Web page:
Taxonomy term

paleobiology

Frogs fill in post-Gondwana picture

The positions of landmasses after the breakup of Gondwana during the late Mesozoic and early Paleogene are highly debated, especially the configurations of the Indian and Australian plates around the newly opening Indian Ocean. In a new study, the paleogeographic and genetic distributions of a group of frogs called Natatanurans were used to test the various post-breakup models — and the results bring additional clarity to the post-Gondwana puzzle.

22 Mar 2019

Dinosaur soft tissues preserved as polymers

Since 2005, several samples of ostensibly soft tissue, such as blood vessels and bits of organic bone material, have been gleaned from dinosaur bones. The finds have stirred debate because the notion that intact dinosaur proteins could survive tens of millions of years has proved a tantalizing but difficult pill to swallow for many paleontologists. In a new study, however, researchers have identified a chemical pathway — well known in food science but not seen before in paleontology — that may be the key to long-term preservation of soft-tissue structures.

12 Mar 2019

Marine animals have been migrating for millions of years

Scientists have suspected that ancient animals migrated in response to changing global temperatures, but until now, there was no documentation of this across extensive time periods. In a new study, researchers found that, for millions of years, marine organisms like corals, sponges and snails, have shifted their ranges in response to climate change.

20 Nov 2018

Down to Earth With: Paleobiologist Rowan Lockwood

In 1608, Captain John Smith noted that oysters “lay as thick as stones” on the floor of the Chesapeake Bay. The shell reefs — built up by hundreds of years of oyster generations — were so large, ships wrecked against them. And each oyster was so massive, to eat one, you had to cut it into pieces — like a steak.

27 Jul 2018

Fossil sea turtle hatchling reveals its Eocene proteins

study of a 54-million-year-old sea turtle hatchling found in Denmark is adding to a growing body of evidence that certain proteins can remain intact in the fossil record for tens of millions of years.

08 Feb 2018

Down to Earth With: Paleobiologist Gregory Erickson

As an undergraduate at the University of Washington, Gregory Erickson wasn’t sure what he wanted to do. He started out as an engineering major, then dabbled with getting a degree in wildlife management. In 1986, having taken numerous science courses, he happened to compare notes with his best friend, a geology major, and realized he was just a few courses shy of obtaining a geology degree himself. Eager to finish college, Erickson signed up for a class in vertebrate paleontology focusing on dinosaurs — a decision that ultimately changed his life.

22 Sep 2017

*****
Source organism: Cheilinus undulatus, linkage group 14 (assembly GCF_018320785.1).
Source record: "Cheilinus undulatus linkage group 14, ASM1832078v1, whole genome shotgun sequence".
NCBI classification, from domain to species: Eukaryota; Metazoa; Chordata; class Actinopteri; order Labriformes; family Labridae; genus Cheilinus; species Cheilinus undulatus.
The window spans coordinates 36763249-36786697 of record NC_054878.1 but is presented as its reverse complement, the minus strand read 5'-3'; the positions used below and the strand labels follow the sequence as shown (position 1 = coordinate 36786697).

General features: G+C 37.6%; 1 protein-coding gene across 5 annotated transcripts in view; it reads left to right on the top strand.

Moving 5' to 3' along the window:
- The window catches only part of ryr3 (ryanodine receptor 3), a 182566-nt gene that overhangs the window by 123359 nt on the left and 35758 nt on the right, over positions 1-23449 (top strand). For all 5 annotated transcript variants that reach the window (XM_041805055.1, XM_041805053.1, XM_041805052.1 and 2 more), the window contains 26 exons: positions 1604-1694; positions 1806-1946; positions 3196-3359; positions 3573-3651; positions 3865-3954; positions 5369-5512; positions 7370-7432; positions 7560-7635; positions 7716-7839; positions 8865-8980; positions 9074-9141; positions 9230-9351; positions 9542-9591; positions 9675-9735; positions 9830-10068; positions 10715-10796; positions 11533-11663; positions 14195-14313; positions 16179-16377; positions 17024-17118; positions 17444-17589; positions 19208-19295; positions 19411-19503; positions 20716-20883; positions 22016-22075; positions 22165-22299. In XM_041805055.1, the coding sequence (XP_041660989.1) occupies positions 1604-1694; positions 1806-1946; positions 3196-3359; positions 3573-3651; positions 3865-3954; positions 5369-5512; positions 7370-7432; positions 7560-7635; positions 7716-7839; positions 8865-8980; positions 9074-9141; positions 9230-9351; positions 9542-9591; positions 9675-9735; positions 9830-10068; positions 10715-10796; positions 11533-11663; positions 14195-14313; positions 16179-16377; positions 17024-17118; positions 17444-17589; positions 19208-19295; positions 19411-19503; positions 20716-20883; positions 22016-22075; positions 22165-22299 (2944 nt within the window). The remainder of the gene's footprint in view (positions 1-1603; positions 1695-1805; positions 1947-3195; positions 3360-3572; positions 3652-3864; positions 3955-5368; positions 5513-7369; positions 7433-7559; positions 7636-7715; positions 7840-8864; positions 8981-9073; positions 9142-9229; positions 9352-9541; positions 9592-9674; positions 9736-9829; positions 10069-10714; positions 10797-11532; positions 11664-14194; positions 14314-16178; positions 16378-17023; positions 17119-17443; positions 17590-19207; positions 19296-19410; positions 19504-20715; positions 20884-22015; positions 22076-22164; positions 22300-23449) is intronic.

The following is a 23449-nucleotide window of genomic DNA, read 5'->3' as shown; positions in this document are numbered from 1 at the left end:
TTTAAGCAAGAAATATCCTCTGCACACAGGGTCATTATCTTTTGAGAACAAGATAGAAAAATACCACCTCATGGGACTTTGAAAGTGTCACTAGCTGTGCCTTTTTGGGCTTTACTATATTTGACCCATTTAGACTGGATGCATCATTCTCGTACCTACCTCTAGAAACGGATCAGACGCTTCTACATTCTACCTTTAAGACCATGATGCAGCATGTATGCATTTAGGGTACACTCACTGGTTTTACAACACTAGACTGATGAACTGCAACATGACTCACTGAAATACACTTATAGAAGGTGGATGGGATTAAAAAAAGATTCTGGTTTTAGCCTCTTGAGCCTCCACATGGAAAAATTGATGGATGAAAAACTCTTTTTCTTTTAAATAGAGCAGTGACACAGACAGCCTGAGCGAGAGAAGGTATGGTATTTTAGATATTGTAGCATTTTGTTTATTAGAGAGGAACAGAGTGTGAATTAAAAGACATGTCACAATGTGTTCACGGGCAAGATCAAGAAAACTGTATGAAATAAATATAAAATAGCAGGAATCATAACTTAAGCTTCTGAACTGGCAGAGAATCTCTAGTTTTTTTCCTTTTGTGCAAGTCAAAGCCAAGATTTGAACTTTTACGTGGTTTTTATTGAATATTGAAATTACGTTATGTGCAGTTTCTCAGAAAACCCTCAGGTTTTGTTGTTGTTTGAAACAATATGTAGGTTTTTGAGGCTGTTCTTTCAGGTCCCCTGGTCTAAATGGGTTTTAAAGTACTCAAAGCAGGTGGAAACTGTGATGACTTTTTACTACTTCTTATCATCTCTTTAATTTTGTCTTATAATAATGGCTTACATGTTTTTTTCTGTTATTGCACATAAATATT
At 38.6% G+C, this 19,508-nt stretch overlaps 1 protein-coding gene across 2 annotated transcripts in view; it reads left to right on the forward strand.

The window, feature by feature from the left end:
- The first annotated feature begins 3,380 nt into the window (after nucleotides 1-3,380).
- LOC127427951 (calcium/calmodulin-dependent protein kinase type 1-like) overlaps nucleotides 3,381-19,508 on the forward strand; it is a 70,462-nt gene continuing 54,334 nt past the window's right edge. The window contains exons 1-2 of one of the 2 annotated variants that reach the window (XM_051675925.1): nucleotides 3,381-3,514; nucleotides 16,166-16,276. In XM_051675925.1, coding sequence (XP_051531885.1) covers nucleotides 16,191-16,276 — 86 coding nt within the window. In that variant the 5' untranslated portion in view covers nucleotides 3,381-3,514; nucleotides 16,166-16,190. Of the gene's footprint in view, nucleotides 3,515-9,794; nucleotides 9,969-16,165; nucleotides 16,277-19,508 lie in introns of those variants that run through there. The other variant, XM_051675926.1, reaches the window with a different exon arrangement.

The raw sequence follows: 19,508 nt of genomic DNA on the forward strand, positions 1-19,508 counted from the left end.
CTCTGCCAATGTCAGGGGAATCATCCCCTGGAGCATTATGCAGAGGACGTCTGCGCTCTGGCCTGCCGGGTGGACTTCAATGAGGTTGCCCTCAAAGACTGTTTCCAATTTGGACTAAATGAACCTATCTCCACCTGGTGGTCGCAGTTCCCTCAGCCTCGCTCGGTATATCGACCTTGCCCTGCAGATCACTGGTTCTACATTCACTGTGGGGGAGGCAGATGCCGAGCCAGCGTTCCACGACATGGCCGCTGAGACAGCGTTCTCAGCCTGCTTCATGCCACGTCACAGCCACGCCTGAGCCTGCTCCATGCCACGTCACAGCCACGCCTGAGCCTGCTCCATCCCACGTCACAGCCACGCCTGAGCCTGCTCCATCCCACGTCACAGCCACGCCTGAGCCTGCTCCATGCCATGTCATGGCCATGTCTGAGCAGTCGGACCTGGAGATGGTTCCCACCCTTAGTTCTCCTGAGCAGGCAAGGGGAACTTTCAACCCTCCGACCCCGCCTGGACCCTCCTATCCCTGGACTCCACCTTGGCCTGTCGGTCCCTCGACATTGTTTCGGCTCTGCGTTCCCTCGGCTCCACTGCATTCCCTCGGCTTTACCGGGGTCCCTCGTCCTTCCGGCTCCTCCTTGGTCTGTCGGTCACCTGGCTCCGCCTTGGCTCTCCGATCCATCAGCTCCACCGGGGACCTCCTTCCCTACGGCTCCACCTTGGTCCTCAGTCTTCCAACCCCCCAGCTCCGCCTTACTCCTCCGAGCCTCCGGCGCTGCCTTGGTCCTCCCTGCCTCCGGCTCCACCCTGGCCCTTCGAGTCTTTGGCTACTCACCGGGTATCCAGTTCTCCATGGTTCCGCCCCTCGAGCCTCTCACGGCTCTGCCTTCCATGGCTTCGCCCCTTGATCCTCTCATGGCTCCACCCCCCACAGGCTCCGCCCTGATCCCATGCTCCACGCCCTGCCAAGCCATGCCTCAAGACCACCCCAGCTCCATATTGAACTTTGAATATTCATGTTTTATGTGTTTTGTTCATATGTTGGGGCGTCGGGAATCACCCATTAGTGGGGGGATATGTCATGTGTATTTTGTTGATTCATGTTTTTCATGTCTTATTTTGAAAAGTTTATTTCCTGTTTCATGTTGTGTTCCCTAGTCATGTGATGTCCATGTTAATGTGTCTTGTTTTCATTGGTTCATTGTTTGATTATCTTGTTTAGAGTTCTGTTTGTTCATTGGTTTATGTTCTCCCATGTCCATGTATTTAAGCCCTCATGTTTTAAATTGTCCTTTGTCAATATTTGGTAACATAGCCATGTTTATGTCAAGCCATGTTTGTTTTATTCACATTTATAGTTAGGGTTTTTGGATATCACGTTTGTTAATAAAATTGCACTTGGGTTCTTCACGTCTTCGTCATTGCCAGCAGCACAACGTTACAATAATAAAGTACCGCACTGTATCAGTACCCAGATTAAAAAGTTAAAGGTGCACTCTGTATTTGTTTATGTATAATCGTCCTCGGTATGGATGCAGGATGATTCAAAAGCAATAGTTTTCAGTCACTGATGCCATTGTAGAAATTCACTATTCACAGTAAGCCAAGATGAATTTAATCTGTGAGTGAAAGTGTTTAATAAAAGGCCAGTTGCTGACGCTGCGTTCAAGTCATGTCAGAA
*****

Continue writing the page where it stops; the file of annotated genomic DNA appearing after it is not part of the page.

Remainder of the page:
Down to Earth With: Paleobiologist Nigel Hughes

I first met Nigel Hughes, a paleobiologist at the University of California at Riverside (UCR), in 2010. He took me on a brisk walk through the UCR Botanical Gardens, where the trees kept us cool in the hot Southern California sun while he told me all about trilobites. 
 
03 Dec 2015

Early Triassic fossil showed live birth in action

An exceptional case of fossil preservation has provided the oldest view yet of the moment of live birth in a vertebrate. The fossil contains parts of four marine reptile individuals — a mother and her three young — from the ichthyopterygian genus, Chaohusaurus, and was unearthed in the Anhui Province of eastern China. While one of the young is still inside the mother and a second is already outside (and mostly obscured from view by other portions of the fossil), the third juvenile can be clearly seen emerging headfirst from the mother’s pelvis. Thought to be about 1 meter long when fully grown, Chaohusaurus lived about 248 million years ago in the Early Triassic and was an ancestor of later ichthyosaurs.

22 Jun 2014

Did tidal zone trilobites lead the way onto land?

With their Cambrian-defining ubiquity, 270-million-year longevity and impressive diversity, trilobites often rank as people’s favorite sort of fossil. Now a set of 500-million-year-old trace fossils found in Tennessee is potentially expanding the trilobites’ territory from the deep ocean all the way inland to the resource-rich Cambrian tidal flats. But whether the tracks mean that trilobites were part of an ecological bridge that helped animals transition from the sea onto land to colonize the empty continents is up for debate.

22 Jun 2014

The trouble with turtles: Paleontology at a crossroads

Turtles are the last big vertebrate group to be placed firmly on the tree of life, and the arguments are getting messy. Scientists in three fields in particular — paleontolgy, developmental biology and microbiology/genomics — disagree about how, and from what, turtles may have evolved. 

31 Mar 2014

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